Deb Gabor, Founder of Sol Marketing and EO Austin member, was featured in The Wall Street Journal article, “A Startup’s Founder Blames Herself for Lack of Growth” in November. We spoke to Deb about the experience; here’s what she has to say about the after-effects and four suggestions she’d give any entrepreneur being featured in a prominent publication:
Business after the article has actually been really good. It was an EO Press Pass opportunity, and in the true style of EO experience sharing, I gave a very open and candid pitch. Luckily, the editors were very interested in what I had to say. I ended up on the front page of the “C-Suite Strategies Leadership Section” of the paper, and my picture was featured right next to the CEOs of GE and Sprint. That was a huge boost to the credibility of my business! As soon as it was published, the phone started ringing off the hook. I had people come out of the woodwork; people with whom I hadn’t spoken in a long time, co-strategists from a business development project and random strangers contacted me with new business and networking opportunities, which is really fun.
Beyond the hype of being featured, I learned four very important tactics that any entrepreneur should use if they’re featured in a prominent publication. Here they are:
Don’t blame the editor. A funny story about the article: Initially, I had only seen the online edition of the article. That morning, my significant other sent me a message saying, “Deb, I saw the digital edition, and it had a really negative headline.” I was horrified. Unfortunately, the print edition’s title wasn’t much better. But I read the story, and it really didn’t have that negative slant to it. It was a click-bait headline, which I understand with my media background. I know the editors don’t actually write the headlines; it’s a copy-editor trying to sell “clicks” at my expense. Despite all of that, the people I really cared about and those who reached out to me obviously read beyond some nasty headlines to what was actually a really good story. People contacted me and said, “Thanks for being so honest. That’s true leadership, and it’s really inspiring that you let yourself be so vulnerable.”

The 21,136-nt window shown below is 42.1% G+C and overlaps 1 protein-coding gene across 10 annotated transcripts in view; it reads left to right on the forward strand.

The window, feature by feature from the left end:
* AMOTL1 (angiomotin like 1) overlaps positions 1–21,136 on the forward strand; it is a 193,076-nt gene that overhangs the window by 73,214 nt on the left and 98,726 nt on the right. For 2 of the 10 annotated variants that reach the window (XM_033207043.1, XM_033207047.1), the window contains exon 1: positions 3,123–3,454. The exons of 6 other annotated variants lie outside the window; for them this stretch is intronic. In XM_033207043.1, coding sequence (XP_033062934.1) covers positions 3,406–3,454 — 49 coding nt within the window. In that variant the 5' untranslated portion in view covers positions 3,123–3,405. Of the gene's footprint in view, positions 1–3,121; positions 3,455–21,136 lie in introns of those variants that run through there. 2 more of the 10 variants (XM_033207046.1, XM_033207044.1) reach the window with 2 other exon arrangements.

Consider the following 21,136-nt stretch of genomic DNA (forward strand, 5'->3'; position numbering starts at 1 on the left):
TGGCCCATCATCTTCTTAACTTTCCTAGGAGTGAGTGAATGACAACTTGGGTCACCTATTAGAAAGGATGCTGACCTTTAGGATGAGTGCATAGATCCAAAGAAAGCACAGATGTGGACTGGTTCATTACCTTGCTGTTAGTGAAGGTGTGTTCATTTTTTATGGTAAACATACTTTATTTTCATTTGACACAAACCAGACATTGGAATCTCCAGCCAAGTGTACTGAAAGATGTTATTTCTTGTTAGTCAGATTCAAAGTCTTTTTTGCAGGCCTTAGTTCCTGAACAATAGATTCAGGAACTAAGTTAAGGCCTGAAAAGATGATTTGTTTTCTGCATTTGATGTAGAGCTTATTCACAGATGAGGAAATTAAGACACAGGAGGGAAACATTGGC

Spread the word. One of the first things Sol Marketing did was to share gratuitously within our social and content marketing channels; it’s a great way to boost your profile. Third-party endorsement of your credibility as an organization can only help, especially if it’s a legitimate news source.
Act as a connection. Another thing people might not readily think of is to position yourself as a resource when working with the editor that’s covering you. For example, as I was going through the process of preparing this article with WSJ, I learned the editor is a freelancer who also writes for other financial publications. I offered myself as someone who could help when she’s working on various stories, especially if she wants to get in touch with some of my clients, EO Austin members, or those in my personal referral network. She’s reached out to me several times since then; that’s a good way to make yourself indispensible to the media.
Be helpful. Any time you get a request from the media, realize that they’re trying to complete a job, just like you, and a quid pro quo attitude will take you a long way. If you’re forthcoming, helpful and open to them, the better your coverage can be. For example, this particular editor was interested in coupling the story with third-party data, so she asked what kind of data I’d recommend. As a resource to her, I suggested data from Gallup.com and directed her toward current research studies I’d consulted. I call it “gift-wrapping” the story, so the writer/editor has everything she needs and doesn’t have to work incredibly hard to put something together.
Thanks to Deb for sharing her story! If you’d like to have your work featured on the Octane blog, contact us!